Weekly relaunches, but without its editors
Authorities purge pair to salvage reputations after high-level intervention: observer
The China Youth Daily's outspoken Bingdian Weekly supplement will resume publication on March 1, five weeks after it was closed down by the Communist Party's Propaganda Department, but editor Li Datong and deputy editor Lu Yuegang have been purged.
The four-page supplement, whose title means Freezing Point, was closed down on January 24 after it published an article by Guangdong professor Yuan Weishi criticising the mainstream interpretation of historical events such as the 1900 Boxer Rebellion. The article irritated a group of historians, who complained to senior officials.
The closure attracted extensive criticism at home and abroad, becoming another flashpoint in relations between an increasingly independent media and the central government and party propagandists in the Publicity Department, following the previous closure of a number of outspoken newspapers and magazines.
In addition to removing Bingdian Weekly editor Li and his deputy Lu, a renowned investigative journalist on the mainland, the newspaper party committee also ordered the daily, the China Youth League's mouthpiece, to publish a feature-length report in its March 1 edition attacking Professor Yuan's article.
'The China Youth Daily party committee announced that myself and Lu would be transferred to a news research institute,' Li said from his office yesterday.
'It's shameless revenge on Bingdian, and I was surprised to know it came so quickly.'
Li founded the weekly 11 years ago and had submitted a petition letter through private channels this week - addressed to the party's Central Discipline Inspection Commission - complaining about the abrupt closure and asking for a 'responsible reply based on a careful investigation'. The letter was submitted to China Youth Daily last week but rejected by the China Youth League this week.
'[The daily] took revenge on us without waiting for a higher-level response,' Li said.
High-profile support for Bingdian had come earlier this week in a joint declaration signed by 13 veteran intellectuals and retired officials, who called for a complete relaunch of the publication without any revenge.
Lu, known for his in-depth stories on mainland social problems and corruption, said the purge was 'unfair to Li Datong and a rigorous rebuff to myself for my previous remarks that irritated the newspaper and the authorities'.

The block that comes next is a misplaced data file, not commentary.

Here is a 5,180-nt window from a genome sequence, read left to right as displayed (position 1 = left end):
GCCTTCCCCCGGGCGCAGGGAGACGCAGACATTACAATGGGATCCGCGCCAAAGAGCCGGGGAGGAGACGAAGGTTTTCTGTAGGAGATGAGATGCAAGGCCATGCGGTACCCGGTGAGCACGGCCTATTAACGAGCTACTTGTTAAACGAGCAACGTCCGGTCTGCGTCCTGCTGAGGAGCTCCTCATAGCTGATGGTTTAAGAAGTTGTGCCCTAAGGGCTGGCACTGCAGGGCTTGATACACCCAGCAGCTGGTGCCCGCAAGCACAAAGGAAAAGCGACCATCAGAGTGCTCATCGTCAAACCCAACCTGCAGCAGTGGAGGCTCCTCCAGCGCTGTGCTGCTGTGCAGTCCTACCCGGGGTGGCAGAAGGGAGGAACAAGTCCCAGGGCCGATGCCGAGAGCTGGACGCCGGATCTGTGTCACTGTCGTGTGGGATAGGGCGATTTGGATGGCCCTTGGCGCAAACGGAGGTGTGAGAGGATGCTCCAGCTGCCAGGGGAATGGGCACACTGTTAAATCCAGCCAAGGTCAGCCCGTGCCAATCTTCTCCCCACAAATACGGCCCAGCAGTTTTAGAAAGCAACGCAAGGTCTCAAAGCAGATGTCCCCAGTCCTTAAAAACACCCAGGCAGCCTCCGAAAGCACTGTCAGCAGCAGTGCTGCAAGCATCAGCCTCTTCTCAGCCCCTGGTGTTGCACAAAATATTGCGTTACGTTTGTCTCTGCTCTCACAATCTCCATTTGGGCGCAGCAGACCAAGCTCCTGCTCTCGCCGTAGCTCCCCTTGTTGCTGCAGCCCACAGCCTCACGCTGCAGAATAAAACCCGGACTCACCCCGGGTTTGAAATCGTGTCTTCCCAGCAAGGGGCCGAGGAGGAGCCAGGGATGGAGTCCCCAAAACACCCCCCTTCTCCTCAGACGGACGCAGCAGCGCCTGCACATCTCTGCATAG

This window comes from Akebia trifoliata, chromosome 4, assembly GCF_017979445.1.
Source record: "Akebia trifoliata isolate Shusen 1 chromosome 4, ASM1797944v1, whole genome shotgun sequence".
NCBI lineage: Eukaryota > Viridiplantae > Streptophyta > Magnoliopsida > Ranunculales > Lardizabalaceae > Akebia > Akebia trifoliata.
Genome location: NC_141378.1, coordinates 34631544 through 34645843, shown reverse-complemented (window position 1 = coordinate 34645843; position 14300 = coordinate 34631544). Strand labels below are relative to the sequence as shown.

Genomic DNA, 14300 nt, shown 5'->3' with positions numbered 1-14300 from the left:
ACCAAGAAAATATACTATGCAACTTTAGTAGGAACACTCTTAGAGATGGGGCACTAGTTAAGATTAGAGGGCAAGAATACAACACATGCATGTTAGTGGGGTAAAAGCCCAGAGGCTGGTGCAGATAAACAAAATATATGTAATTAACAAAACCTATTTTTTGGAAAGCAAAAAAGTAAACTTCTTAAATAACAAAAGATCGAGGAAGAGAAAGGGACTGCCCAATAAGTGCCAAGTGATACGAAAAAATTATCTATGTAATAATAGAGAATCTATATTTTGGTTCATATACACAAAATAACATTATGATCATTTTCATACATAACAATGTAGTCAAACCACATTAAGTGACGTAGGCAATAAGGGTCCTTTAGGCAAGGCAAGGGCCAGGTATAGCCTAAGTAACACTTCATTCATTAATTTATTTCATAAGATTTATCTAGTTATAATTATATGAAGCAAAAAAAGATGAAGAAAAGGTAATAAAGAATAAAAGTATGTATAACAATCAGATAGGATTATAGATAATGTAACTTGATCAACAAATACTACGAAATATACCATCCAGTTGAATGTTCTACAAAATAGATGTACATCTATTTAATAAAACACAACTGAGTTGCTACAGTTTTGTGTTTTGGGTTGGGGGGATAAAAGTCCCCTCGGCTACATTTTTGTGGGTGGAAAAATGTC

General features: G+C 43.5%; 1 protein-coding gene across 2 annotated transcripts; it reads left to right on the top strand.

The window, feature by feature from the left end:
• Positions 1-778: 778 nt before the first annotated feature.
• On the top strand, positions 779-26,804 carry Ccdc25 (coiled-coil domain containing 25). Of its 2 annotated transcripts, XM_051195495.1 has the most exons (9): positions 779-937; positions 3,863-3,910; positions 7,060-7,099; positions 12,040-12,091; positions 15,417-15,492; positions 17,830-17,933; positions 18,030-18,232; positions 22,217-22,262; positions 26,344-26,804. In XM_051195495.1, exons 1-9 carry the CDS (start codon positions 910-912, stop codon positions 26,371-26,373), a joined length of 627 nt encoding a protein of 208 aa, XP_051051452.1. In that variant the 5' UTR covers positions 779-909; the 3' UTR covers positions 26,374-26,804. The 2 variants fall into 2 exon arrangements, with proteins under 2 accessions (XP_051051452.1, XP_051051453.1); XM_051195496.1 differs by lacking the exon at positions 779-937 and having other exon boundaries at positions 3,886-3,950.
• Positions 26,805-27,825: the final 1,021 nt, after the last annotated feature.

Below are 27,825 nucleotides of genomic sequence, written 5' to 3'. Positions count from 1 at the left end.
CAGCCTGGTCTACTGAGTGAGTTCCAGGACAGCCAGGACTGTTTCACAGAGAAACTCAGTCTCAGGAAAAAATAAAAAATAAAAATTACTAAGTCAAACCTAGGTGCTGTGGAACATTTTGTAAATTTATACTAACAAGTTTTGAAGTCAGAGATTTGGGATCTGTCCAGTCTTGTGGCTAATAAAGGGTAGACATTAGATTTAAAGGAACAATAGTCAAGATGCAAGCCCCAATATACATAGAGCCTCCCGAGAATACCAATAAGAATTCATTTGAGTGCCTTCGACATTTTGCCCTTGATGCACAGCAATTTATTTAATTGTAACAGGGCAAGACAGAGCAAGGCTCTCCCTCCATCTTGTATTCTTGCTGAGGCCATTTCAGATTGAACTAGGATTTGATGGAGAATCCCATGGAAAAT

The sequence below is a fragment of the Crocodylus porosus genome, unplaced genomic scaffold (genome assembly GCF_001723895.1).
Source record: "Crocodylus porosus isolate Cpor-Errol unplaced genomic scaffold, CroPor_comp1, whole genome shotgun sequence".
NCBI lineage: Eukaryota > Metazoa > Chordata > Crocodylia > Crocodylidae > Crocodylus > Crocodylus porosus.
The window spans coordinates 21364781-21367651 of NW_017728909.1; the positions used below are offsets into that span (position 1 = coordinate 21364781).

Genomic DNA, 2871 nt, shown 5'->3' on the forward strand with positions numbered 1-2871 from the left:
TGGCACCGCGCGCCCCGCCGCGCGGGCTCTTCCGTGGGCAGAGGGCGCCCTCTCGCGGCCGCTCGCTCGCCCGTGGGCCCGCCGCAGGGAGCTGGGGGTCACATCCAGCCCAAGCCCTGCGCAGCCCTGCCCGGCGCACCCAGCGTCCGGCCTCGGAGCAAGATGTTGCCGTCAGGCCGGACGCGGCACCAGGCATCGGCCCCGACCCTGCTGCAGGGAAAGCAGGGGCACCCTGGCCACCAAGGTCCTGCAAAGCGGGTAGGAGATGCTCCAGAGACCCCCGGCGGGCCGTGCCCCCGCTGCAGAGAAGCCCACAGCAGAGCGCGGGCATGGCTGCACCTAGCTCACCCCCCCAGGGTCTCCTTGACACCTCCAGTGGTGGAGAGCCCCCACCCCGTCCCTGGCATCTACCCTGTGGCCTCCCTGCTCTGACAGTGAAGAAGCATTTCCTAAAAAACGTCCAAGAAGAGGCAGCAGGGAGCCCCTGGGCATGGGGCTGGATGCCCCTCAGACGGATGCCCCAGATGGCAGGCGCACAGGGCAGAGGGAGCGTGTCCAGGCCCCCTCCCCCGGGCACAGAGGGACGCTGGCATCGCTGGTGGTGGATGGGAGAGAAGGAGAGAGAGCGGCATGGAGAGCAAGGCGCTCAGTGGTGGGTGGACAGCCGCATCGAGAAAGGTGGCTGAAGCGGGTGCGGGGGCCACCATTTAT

He said Li had only headed the Bingdian supplement and it was 'unfair to see Li Datong sacked while other senior newspaper officials remain untouched'.
As well as the sackings, China Youth Daily chief editor Li Erliang was urged to make an 'in-depth self-criticism' to the newspaper party committee, and the newspaper editorial committee was told to make an 'in-depth self-criticism' to the China Youth League party committee.
'It's a very miserable result. I was deeply saddened to hear about the removal of the two editors,' said outspoken lawyer Pu Zhiqiang .
China Youth Daily deputy editor Chen Xiaochuan will succeed Li. A senior reporter at the China Youth Daily said Mr Chen was 'a veteran editor with good journalistic experience and a prudent manager and it's hard to predict how he could take over the hot potato'.
He said the reopening of Bingdian could be regarded as 'a partial victory' for supporters of media reform. But the purge of the two editors and the order to criticise Professor Yuan were a 'typical measure to save the authorities' already damaged reputation'.
A media analyst said it was a 'a typical prosecution measure, to remove the original founder of Bingdian and the man who established its reputation over the past 10 years, and it's hard to predict what it will be like afterwards'.
At a regular press briefing, Foreign Ministry spokesman Qin Gang defended the decision.
The article by Professor Yuan had 'gravely violated historical facts, gravely hurt the national feeling of the Chinese people, and gravely injured the image of the China Youth Daily', Mr Qin said.